Admiral Mike Mullen, chairman of the Joint Chiefs of Staff, gave an address today to the students and faculty of the Naval War College. It was, in my opinion, a window into his thinking.
He opened his remarks by noting that he has a "focus on change and the pace of it" and what that means for the different types of warfare and engagement the U.S. military will be involved in over the next decade. He listed his three broad priorities as chairman:
1) A focus on the challenges emanating from the broader Middle East and South Asia;
2) The health and well-being of the U.S. military
3) The "rest of the world."
He addressed a number of critical topics:
--On Yemen, he said that this has been a country of particular concern to him because of the potential for it to become a safe haven for Al-Qaeda. Engagement and support are important, but he said that in response to questions posed to him as to whether U.S. forces will be sent to that country, that there are "no plans to do that."
--On Iraq, it is important not to "take our eye off the ball." There has been a significant shift--Iraqis are now talking about jobs and economic development, not security. Having Iraqis take primary responsibility for security after June 30, 2009 has led them to take the lead. After the elections, there will be a "rapid drawdown" to get us to the 50,000 troop level for next summer.
Iraq does have lessons for what needs to be done in Afghanistan, citing the shift in having U.S. forces move to the "advise and assist" role, to back up both Iraqi security forces and the Provincial Reconstruction Teams.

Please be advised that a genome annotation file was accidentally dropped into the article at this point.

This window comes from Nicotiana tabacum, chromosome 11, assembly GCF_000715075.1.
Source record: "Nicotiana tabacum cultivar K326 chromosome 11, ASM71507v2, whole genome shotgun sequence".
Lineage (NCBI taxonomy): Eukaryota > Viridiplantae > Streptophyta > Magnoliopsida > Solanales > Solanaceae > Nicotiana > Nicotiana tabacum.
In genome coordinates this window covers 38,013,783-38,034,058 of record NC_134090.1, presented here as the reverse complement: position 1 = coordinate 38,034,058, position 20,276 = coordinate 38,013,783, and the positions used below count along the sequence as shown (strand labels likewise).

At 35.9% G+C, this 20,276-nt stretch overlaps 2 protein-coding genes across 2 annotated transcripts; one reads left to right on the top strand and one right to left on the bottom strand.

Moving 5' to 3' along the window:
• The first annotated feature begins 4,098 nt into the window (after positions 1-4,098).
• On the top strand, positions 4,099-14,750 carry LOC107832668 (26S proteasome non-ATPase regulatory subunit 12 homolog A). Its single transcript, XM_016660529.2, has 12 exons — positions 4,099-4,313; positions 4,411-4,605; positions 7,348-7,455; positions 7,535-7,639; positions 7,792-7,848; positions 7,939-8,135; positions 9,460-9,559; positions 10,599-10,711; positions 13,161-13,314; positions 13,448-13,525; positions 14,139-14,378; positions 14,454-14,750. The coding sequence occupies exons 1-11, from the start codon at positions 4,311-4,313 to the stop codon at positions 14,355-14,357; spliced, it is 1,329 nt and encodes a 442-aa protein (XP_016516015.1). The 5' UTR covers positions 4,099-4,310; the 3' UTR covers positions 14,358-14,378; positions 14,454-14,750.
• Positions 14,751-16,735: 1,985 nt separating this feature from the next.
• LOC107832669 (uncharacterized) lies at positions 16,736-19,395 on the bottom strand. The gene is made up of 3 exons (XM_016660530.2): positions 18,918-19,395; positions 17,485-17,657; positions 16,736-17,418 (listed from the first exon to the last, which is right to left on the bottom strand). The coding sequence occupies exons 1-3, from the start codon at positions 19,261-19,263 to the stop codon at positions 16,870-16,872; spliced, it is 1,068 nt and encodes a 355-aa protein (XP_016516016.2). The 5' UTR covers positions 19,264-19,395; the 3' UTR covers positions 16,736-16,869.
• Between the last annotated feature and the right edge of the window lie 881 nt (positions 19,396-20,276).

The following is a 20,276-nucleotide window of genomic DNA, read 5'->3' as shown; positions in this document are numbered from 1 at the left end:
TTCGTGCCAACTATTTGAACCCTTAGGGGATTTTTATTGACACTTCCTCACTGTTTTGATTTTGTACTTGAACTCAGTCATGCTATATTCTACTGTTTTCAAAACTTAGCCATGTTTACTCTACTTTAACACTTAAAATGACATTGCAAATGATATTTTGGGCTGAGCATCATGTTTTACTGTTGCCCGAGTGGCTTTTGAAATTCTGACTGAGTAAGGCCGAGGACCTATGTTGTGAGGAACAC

--On Afghanistan and Pakistan, he noted that there was a "deliberate review" leading up to the new strategy, and that it has to be one that focuses on the region, not just Afghanistan. There is a "trust deficit" in the U.S.-Pakistan relationship, a consequence of the sanctions and isolation imposed by the U.S. on Pakistan between 1990 and 2002, and it will take time to rebuild the relationship with Islamabad. In Afghanistan, the goal is to get the Afghan security forces to show the same level of initiative that Iraqi forces have demonstrated since mid-2009. As in Iraq after 2006, the focus has to be on the population as the center of the strategy.
He paid tribute to the contributions of the National Guard and the Reservers, noting that we "would not have been successful in Iraq" without them.
He said that "we haven't spent enough time in our hemisphere making sure those relationships are strong"--mirroring a concern I have been expressing.
The Quadrennial Defense Review (QDR) is expected "shortly" which will assist in articulating the needs of the force. Quoting former deputy defense secretary Gordon England, "you are what you buy", he noted that while the U.S. military is "not walking away" from its conventional capabilities, there is more equipment suited for irregular warfare coming into the kit. (He also said that, based on the lessons learned in Iraq, the U.S. military is now the world's "best" counter-insurgency force.) But he does expect that defense budgets will be trimmed, and his concern that, accordingly, requirements and resources are matched well.
The wars in Afghanistan and Iraq will come to an end, he observed. Do we do a good job in our national security apparatus of predicting the next crisis? He foresees challenges--in outer space, cyberspace, borders that are blurring, what happens in those parts of the world that are left ungoverned, the possibility of resource conflicts, and the importance of having a rebalanced force that can meet different contigencies.
A final note: these are my impressions of the talk ... not any sort of official transcript.